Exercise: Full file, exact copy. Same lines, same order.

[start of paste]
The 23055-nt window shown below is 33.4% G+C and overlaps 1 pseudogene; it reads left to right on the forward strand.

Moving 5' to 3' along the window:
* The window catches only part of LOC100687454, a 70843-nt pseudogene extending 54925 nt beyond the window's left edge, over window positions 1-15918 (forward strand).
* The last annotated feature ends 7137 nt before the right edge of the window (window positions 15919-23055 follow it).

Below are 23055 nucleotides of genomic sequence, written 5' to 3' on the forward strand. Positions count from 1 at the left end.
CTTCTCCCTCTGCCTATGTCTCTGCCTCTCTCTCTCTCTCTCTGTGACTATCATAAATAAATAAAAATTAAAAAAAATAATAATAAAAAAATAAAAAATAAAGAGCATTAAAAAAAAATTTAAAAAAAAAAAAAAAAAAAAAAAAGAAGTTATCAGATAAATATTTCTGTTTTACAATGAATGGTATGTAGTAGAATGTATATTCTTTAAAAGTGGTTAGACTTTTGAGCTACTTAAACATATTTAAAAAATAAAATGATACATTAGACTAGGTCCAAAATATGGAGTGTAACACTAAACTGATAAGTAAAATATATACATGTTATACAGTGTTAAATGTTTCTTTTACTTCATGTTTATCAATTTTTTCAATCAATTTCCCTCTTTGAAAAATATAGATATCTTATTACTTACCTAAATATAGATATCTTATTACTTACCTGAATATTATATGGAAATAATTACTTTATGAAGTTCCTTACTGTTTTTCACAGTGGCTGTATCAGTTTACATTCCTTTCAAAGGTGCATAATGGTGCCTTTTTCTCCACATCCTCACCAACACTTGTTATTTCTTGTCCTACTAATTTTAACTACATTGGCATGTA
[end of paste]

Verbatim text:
The 23055-nt window shown below is 33.4% G+C and overlaps 1 pseudogene; it reads left to right on the forward strand.

Moving 5' to 3' along the window:
* The window catches only part of LOC100687454, a 70843-nt pseudogene extending 54925 nt beyond the window's left edge, over window positions 1-15918 (forward strand).
* The last annotated feature ends 7137 nt before the right edge of the window (window positions 15919-23055 follow it).

Below are 23055 nucleotides of genomic sequence, written 5' to 3' on the forward strand. Positions count from 1 at the left end.
CTTCTCCCTCTGCCTATGTCTCTGCCTCTCTCTCTCTCTCTCTGTGACTATCATAAATAAATAAAAATTAAAAAAAATAATAATAAAAAAATAAAAAATAAAGAGCATTAAAAAAAAATTTAAAAAAAAAAAAAAAAAAAAAAAAGAAGTTATCAGATAAATATTTCTGTTTTACAATGAATGGTATGTAGTAGAATGTATATTCTTTAAAAGTGGTTAGACTTTTGAGCTACTTAAACATATTTAAAAAATAAAATGATACATTAGACTAGGTCCAAAATATGGAGTGTAACACTAAACTGATAAGTAAAATATATACATGTTATACAGTGTTAAATGTTTCTTTTACTTCATGTTTATCAATTTTTTCAATCAATTTCCCTCTTTGAAAAATATAGATATCTTATTACTTACCTAAATATAGATATCTTATTACTTACCTGAATATTATATGGAAATAATTACTTTATGAAGTTCCTTACTGTTTTTCACAGTGGCTGTATCAGTTTACATTCCTTTCAAAGGTGCATAATGGTGCCTTTTTCTCCACATCCTCACCAACACTTGTTATTTCTTGTCCTACTAATTTTAACTACATTGGCATGTA